In digital media and technology, universal design has proven crucial in creating more inclusive digital experiences. This includes developing websites, software, and mobile applications that are accessible to everyone, including those with visual or hearing impairments, or those who require alternative navigation methods. Examples of this can include text-to-speech functionality, alternative text for images, and adaptable user interfaces that can be altered based on the user's needs. 

In the education sector, universal design ensures that learning materials and environments are accessible and facilitate the success of all students, regardless of their individual learning needs. This can include everything from physical changes in the classroom to accommodate different learning styles and abilities, to the development of inclusive curricula and access to assistive technologies. 

Benefits of universal design 

The benefits of universal design extend far beyond those it immediately serves. Firstly, it increases accessibility and usability for a wide spectrum of users. Secondly, by preventing exclusion, it promotes social inclusion and equality. Economically, universal design can reduce the need for subsequent adaptations and expand the market reach for products and services. 

Challenges of universal design 

While the benefits of universal design are clear and numerous, the implementation of this important concept faces several challenges that can hinder its broader adoption and effectiveness. Understanding these obstacles is crucial for users, caregivers and society to promote a more inclusive approach to design and development across all sectors. 

A primary challenge is the lack of awareness and understanding among key players such as policymakers, designers, and the public. Many people may not be fully informed about what universal and accessible design entails or its potential benefits for the whole community. This knowledge gap can lead to universal design being overlooked or underestimated in planning and design processes, resulting in solutions that are not optimally accessible for all users. 

Additionally, the implementation of universal design encounters economic barriers. Initial investments in universal design can be significant, as it often requires a comprehensive assessment of users' needs, as well as the development and testing of solutions that accommodate a broad range of users. For many organisations, these startup costs may seem daunting, even though they can lead to long-term cost savings by reducing the need for subsequent modifications and increasing accessibility for a wider audience.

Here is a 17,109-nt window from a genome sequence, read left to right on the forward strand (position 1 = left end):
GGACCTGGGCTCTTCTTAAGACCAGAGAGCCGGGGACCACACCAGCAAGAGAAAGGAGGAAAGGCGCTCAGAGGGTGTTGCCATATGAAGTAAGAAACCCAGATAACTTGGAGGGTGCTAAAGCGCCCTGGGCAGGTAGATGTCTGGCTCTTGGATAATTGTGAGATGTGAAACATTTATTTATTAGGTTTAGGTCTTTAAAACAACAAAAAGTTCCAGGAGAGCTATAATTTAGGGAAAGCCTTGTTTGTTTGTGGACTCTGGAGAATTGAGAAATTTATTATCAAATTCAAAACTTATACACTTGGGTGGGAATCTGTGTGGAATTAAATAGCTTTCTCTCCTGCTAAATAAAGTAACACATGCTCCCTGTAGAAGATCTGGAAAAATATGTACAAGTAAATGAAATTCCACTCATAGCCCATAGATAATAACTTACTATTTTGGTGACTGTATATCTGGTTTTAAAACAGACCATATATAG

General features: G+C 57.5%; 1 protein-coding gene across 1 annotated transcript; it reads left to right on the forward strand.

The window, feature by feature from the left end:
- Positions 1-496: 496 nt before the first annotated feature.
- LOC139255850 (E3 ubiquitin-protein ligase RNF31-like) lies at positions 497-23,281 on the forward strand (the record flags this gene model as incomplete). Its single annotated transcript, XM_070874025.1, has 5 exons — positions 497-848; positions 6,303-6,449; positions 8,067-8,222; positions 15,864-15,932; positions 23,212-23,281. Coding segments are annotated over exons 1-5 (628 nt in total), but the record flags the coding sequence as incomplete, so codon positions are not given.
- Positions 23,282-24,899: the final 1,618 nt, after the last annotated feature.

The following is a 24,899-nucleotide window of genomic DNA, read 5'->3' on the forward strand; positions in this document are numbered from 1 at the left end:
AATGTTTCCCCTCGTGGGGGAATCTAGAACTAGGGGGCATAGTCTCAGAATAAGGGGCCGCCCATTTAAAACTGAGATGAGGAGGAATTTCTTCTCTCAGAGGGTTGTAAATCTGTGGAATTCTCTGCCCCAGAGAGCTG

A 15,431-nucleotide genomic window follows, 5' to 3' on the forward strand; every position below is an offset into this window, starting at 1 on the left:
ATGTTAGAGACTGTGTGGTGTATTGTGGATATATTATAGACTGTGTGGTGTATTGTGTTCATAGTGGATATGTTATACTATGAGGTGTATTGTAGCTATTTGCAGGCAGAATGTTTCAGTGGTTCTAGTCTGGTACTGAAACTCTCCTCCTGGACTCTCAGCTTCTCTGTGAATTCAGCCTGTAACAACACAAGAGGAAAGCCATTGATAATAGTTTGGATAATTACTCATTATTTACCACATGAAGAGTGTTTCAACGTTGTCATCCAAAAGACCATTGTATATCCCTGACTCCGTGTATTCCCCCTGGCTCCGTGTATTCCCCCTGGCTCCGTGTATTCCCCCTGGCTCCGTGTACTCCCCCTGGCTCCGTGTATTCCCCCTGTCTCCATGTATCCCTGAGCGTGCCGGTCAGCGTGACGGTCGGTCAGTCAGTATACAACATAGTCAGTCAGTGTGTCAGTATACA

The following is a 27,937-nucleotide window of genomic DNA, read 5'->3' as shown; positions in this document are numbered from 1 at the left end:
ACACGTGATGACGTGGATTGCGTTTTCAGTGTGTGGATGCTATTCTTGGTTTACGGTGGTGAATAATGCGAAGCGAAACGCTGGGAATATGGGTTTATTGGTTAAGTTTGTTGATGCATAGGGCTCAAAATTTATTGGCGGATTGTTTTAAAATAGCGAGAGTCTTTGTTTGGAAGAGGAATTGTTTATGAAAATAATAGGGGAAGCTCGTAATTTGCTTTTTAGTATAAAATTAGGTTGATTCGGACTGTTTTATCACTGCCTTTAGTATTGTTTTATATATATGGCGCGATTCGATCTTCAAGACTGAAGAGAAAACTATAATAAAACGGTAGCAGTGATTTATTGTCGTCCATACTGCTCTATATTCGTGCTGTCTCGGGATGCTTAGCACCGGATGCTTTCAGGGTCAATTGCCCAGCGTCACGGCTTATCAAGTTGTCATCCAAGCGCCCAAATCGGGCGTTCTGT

Another challenge is the need for interdisciplinary collaboration. Universal design often requires collaboration between designers, engineers, user experience experts, and end users, including people with disabilities. Establishing an effective communication and collaboration channel between these groups can be difficult but is crucial for creating solutions that are truly universally designed. Technological advancements also pose a challenge, as the constant shift in the technological landscape requires universal design to adapt quickly to remain relevant and effective. This means organisations must be committed to continuous learning and adaptation, which can require resources and a culture of innovation. 

All actors are nevertheless obligated to adhere to the principles of universal design by the equality act, and for it to be feasible to comply with in practice, they need to adapt to these challenges and find ways to meet them. 


The future of universal design 

The future of universal design is truly promising, as awareness of its importance continues to grow and technological innovation continues to push the boundaries of what is possible. Artificial intelligence (AI) and machine learning are among the most exciting fields where technology has the potential to revolutionise universal design, offering sophisticated solutions that can adapt to and respond to users' individual needs in ways previously unimaginable. 

For example, with AI, we can envision a future where digital interfaces can automatically adjust themselves to accommodate a user's specific visual, auditory, or motor needs, creating a more personalised and accessible user experience. Machine learning can also play a role in enhancing accessibility by learning from user interactions to continuously improve and optimise user interfaces. 

In addition to technological advancements, there is a growing recognition of the value of accessibility and inclusion across different sectors. From public policy to private enterprise, there is an increasing understanding that universal design is not only the right thing to do but also has economic and social benefits. Businesses and organisations are beginning to realise that by embracing universal design, they can reach a broader audience, improve customer satisfaction and loyalty, and foster innovation. 

The education sector is also seeing an increasing integration of universal design into curricula, preparing the next generation of designers, engineers, and policymakers to prioritsise inclusion in their work. This bodes well for the future, as it ensures a sustained growth in awareness and skills related to universal design. 

Although there are challenges to overcome, such as the need for continuous education and overcoming economic barriers, the momentum is clearly positive. With commitment from all sectors of society, from governments to private companies and individual consumers, we can look forward to a future where universal design is the standard, not the exception. This will not only create a more inclusive world for people with disabilities but improve the user experience for everyone, demonstrating the power and potential of true universal design. 












 Activities guide for children with disabilities


Rikke Damkjær Moen - Physiotherapist and Medical Manager
Rikke Damkjær Moen - Physiotherapist and Medical Manager

Rikke Damkjær Moen brings many years of experience as clinical physiotherapist to the Made for Movement team. Her mission is to ensure that everybody, regardless of mobility problems, should be able to experience the joy and health benefits of physical activity. As our Medical Manager, Rikke is passionate about sharing knowledge so that individuals with special needs, families, and clinicians can discover the possibilities and solutions provided by Made for Movement.